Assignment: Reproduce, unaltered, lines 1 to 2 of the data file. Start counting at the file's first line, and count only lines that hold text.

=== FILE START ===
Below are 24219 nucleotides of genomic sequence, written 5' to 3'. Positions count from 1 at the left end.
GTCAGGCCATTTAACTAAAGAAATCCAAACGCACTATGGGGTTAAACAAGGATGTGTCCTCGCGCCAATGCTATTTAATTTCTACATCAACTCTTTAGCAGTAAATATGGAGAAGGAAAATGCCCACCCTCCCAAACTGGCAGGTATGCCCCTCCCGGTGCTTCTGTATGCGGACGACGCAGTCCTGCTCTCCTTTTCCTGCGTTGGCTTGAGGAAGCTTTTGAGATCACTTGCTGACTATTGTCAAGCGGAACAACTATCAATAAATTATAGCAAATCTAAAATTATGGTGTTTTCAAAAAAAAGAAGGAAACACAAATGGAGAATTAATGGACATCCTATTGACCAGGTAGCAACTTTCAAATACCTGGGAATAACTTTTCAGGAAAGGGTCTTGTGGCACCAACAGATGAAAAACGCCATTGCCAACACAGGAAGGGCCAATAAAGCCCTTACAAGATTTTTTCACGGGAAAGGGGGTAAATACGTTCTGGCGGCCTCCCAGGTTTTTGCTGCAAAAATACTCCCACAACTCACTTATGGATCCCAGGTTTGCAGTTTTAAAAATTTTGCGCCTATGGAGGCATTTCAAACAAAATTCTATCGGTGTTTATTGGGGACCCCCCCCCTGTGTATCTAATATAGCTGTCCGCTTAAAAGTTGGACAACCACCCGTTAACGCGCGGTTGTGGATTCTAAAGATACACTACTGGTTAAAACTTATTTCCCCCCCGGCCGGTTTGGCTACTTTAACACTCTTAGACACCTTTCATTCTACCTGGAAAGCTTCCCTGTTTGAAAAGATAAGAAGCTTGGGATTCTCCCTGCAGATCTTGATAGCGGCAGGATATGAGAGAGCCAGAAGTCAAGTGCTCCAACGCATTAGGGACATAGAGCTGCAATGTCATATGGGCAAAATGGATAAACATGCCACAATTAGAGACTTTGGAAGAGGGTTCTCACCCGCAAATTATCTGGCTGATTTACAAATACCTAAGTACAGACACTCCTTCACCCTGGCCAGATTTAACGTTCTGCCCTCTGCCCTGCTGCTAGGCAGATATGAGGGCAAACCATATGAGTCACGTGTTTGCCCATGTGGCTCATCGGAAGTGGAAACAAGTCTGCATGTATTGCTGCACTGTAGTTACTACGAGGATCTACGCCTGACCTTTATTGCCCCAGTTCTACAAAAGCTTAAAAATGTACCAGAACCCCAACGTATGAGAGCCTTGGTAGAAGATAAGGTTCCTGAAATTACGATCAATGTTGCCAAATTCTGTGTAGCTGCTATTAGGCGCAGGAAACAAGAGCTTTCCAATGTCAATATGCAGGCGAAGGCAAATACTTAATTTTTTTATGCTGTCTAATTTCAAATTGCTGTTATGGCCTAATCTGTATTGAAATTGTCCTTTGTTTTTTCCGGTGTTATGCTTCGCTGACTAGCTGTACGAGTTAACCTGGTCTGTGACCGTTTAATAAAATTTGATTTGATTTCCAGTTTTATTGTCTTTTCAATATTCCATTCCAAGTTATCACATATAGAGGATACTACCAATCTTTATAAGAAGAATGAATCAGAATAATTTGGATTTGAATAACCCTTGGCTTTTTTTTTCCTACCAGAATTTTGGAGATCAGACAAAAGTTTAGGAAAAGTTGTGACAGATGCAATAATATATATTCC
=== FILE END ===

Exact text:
Below are 24219 nucleotides of genomic sequence, written 5' to 3'. Positions count from 1 at the left end.
GTCAGGCCATTTAACTAAAGAAATCCAAACGCACTATGGGGTTAAACAAGGATGTGTCCTCGCGCCAATGCTATTTAATTTCTACATCAACTCTTTAGCAGTAAATATGGAGAAGGAAAATGCCCACCCTCCCAAACTGGCAGGTATGCCCCTCCCGGTGCTTCTGTATGCGGACGACGCAGTCCTGCTCTCCTTTTCCTGCGTTGGCTTGAGGAAGCTTTTGAGATCACTTGCTGACTATTGTCAAGCGGAACAACTATCAATAAATTATAGCAAATCTAAAATTATGGTGTTTTCAAAAAAAAGAAGGAAACACAAATGGAGAATTAATGGACATCCTATTGACCAGGTAGCAACTTTCAAATACCTGGGAATAACTTTTCAGGAAAGGGTCTTGTGGCACCAACAGATGAAAAACGCCATTGCCAACACAGGAAGGGCCAATAAAGCCCTTACAAGATTTTTTCACGGGAAAGGGGGTAAATACGTTCTGGCGGCCTCCCAGGTTTTTGCTGCAAAAATACTCCCACAACTCACTTATGGATCCCAGGTTTGCAGTTTTAAAAATTTTGCGCCTATGGAGGCATTTCAAACAAAATTCTATCGGTGTTTATTGGGGACCCCCCCCCTGTGTATCTAATATAGCTGTCCGCTTAAAAGTTGGACAACCACCCGTTAACGCGCGGTTGTGGATTCTAAAGATACACTACTGGTTAAAACTTATTTCCCCCCCGGCCGGTTTGGCTACTTTAACACTCTTAGACACCTTTCATTCTACCTGGAAAGCTTCCCTGTTTGAAAAGATAAGAAGCTTGGGATTCTCCCTGCAGATCTTGATAGCGGCAGGATATGAGAGAGCCAGAAGTCAAGTGCTCCAACGCATTAGGGACATAGAGCTGCAATGTCATATGGGCAAAATGGATAAACATGCCACAATTAGAGACTTTGGAAGAGGGTTCTCACCCGCAAATTATCTGGCTGATTTACAAATACCTAAGTACAGACACTCCTTCACCCTGGCCAGATTTAACGTTCTGCCCTCTGCCCTGCTGCTAGGCAGATATGAGGGCAAACCATATGAGTCACGTGTTTGCCCATGTGGCTCATCGGAAGTGGAAACAAGTCTGCATGTATTGCTGCACTGTAGTTACTACGAGGATCTACGCCTGACCTTTATTGCCCCAGTTCTACAAAAGCTTAAAAATGTACCAGAACCCCAACGTATGAGAGCCTTGGTAGAAGATAAGGTTCCTGAAATTACGATCAATGTTGCCAAATTCTGTGTAGCTGCTATTAGGCGCAGGAAACAAGAGCTTTCCAATGTCAATATGCAGGCGAAGGCAAATACTTAATTTTTTTATGCTGTCTAATTTCAAATTGCTGTTATGGCCTAATCTGTATTGAAATTGTCCTTTGTTTTTTCCGGTGTTATGCTTCGCTGACTAGCTGTACGAGTTAACCTGGTCTGTGACCGTTTAATAAAATTTGATTTGATTTCCAGTTTTATTGTCTTTTCAATATTCCATTCCAAGTTATCACATATAGAGGATACTACCAATCTTTATAAGAAGAATGAATCAGAATAATTTGGATTTGAATAACCCTTGGCTTTTTTTTTCCTACCAGAATTTTGGAGATCAGACAAAAGTTTAGGAAAAGTTGTGACAGATGCAATAATATATATTCC